Honestly, when all is said and done, you'll be a very happy camper in the end with your own home brewed machine. If you have any frineds who are at all compotent with the internal workings of a computer, have them help you out. It really isn't very tough at all to learn how to build a computer yoruself and become familiar with the components of one. In the end it really DOES help you out because you will have standardized parts and it is MUCH easier and cheaper to updgrade and replace things. [url=http://www.newegg.com]Newegg[/url] is an excellent source of ordering compoents online... cheap, fast, and excellent service. I know when I was forced into learning about the internal workings of computers a good 8 or so years ago, I was literally thrown into it. I found out about everything on my own, and found it wasn't too rought at all. It can leave you a bit squeamish at first, but you'll never regret it once you're over your head in computer know-how. There's never a better time than now to learn, and I am with those that say ditch the prebuilt branded computers. Your best bet outside of your own is somethign like [url=http://www.alienware.com]Alienware[/url] which uses high quality components that are standardized, but you will be paying a bit more. They don't build anything that you couldn't for cheaper and of equal/better quality.
Link Posted: 10/17/2002 6:13:59 AM EST
[Last Edit: 10/17/2002 6:15:34 AM EST by AimSmall]
DUDE.... build your own.... http://www.pricewatch.com/ Nothing like buying 512meg of SDRAM for 24 bucks and .50 cent shipping...
Link Posted: 10/17/2002 6:38:43 AM EST
[Last Edit: 10/17/2002 6:48:16 AM EST by NOVA5]
I've been in the game so long, which is why I hate branded so much. I build my own. quality components. I don't have to call the idiot-support line. (which btw all desktop teams are at dell, their server-line is somewhat better.) pro/con of custom built. Pro : 1. IF whoever you bought it from goes under, take it anywhere to get is serviced. a week at the most before you have it back if you use BestBuy or CompUSA 2. Everything in it is standard, drivers are easy to find on that components manf's website. 3. no crappy extra unneeded software is installed. 4. Easy to upgrade, take it to a shop and its short work. 5. low repair/upgrade cost. 6. You learn alot, and a good trade if you want to retire from a mainstream job you can startup a small buis and run it from your house. make enough money so your PC is effectivly free. you consantly can upgrade your PC. and keep it top of the line while selling off your slightly used parts to customers. Con : 1. Higher starting cost. 2. sometimes you can get odd conflicts among 2+ components. (usually only happens when a un aware user upgrades it, shops will be able to avoid it more easily than a user who is unaware of it.) I've seen 3 way conflicts. if 2 of the 3 are in (any 2) it works happy add the third and it stops working right. 3. hmm.. no more that i know of. Pro/con of Branded Pro : 1. Lower starting cost (they can offer lower prices than most built-to-order shops) 2.. hmm no more. Con : 1. Higher upgrade/repair costs 2. If you need it repaired.. expect 2-3 week turn around. 3. Customized parts (= EXPENSIVE!, remember my Packard bell comparison? hasn't improved much) 4. Drivers are usually customized and a PITA to find on the branded manfs site. 5. extra unneeded crappy software sucking up resources. 6. crappy corner-cutting components that negatively effect system performance. (they will call it cost-cutting. lies!) 7. not user-upgradeable beyond drives. you cannot upgrade proc/mobo without getting a new one. 8. Idiot-Support lines (oh I mentioned that already... well they are.) 9. IF the brand goes under.. yer screwed. noone will support you, money down the drain.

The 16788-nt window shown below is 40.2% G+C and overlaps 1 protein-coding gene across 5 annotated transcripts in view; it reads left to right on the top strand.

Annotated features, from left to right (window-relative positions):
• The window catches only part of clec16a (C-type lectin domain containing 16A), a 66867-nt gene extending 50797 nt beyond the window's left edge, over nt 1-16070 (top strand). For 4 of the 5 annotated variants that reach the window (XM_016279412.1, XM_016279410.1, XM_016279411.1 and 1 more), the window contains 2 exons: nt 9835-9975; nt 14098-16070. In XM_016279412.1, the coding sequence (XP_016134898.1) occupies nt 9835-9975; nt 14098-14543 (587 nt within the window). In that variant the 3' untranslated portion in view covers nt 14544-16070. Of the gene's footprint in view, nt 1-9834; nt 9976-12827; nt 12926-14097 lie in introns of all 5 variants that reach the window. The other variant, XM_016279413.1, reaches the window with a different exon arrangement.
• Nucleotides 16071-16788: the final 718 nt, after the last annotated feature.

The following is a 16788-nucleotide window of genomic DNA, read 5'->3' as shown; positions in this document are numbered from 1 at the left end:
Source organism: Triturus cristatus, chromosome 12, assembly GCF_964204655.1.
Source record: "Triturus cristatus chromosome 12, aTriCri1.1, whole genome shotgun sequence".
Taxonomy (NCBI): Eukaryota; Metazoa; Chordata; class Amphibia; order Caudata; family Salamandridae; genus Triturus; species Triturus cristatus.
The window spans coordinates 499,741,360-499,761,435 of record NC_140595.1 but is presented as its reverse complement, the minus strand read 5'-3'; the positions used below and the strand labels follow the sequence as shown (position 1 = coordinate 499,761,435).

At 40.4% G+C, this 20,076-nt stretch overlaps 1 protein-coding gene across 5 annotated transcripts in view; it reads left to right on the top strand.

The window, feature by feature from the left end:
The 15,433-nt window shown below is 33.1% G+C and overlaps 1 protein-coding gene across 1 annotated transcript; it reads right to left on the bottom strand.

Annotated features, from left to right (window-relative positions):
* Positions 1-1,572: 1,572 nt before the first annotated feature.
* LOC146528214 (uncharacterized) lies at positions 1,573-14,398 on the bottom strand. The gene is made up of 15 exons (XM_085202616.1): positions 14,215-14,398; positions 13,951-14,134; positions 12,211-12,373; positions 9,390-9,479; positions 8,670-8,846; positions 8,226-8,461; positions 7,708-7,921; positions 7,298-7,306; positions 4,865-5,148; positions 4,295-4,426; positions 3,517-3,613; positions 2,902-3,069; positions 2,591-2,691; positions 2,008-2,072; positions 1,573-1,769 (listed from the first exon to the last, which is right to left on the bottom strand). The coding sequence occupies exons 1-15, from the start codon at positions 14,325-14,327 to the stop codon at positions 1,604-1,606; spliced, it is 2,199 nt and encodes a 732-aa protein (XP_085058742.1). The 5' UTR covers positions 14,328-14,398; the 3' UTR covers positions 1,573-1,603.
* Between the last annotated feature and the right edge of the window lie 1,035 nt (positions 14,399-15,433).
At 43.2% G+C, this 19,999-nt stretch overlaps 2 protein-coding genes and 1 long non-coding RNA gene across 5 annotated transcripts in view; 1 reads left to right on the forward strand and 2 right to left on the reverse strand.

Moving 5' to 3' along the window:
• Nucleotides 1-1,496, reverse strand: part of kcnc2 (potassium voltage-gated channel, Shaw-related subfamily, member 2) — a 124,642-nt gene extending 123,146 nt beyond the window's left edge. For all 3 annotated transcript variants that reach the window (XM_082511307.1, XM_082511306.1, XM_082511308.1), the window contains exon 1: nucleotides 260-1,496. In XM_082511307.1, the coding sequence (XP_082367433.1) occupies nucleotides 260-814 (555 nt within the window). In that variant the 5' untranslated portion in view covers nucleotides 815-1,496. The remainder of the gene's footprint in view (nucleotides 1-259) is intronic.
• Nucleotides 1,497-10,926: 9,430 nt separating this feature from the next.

Link Posted: 10/17/2002 6:53:53 AM EST
You guys are forgetting that this machine is for his wife too. If he builds it himself, he will get blamed every time windows crashes or a newly installed piece of software screws up something else. Buy her a pre built. ;) -Nuke
Link Posted: 10/17/2002 6:59:10 AM EST
[Last Edit: 10/17/2002 7:14:10 AM EST by NOVA5]
BAH, its easy to lay the blame on microsoft. shoddy programming.
Link Posted: 10/17/2002 7:09:27 AM EST
[Last Edit: 10/17/2002 7:11:42 AM EST by norman74]
OK, I didn't start the thread, but I'm interested in where this is going. I've always wanted to build my own. I really don't doubt that I could physically do it myself, but I have a couple of things that have held me back: 1) Is there some way of knowing what hardware will conflict with each other? I mean, I'd hate to buy some awesome graffics card, only to find out that its not compatible with my sound card, or even worse, with my mother board. 2) A reliable source of info regarding home-built. I would assume that theres a message board or two like this one but for home-builders. Got any links? What about a good book/written guide? 3) The cost of software. So I save $$ building the system, but then Windows XP costs me $100, office 2000 pro $200. Won't I lose all of it back on the software? 4) What software DO I actually need. I know theres all sorts of crap that runs in the background (at least I think I do). How much of that is neccessary and where can I get it from/how much $$ is that? 5) Is there a checklist somewher of the basic requirements? I know the stuff like DVD drive, CD burner, floppy drive, but what about the hidden crap that's attached to the board? I know you need the board itelf, a processor, some RAM, hard drive, graffics card, sound card...what else do I need?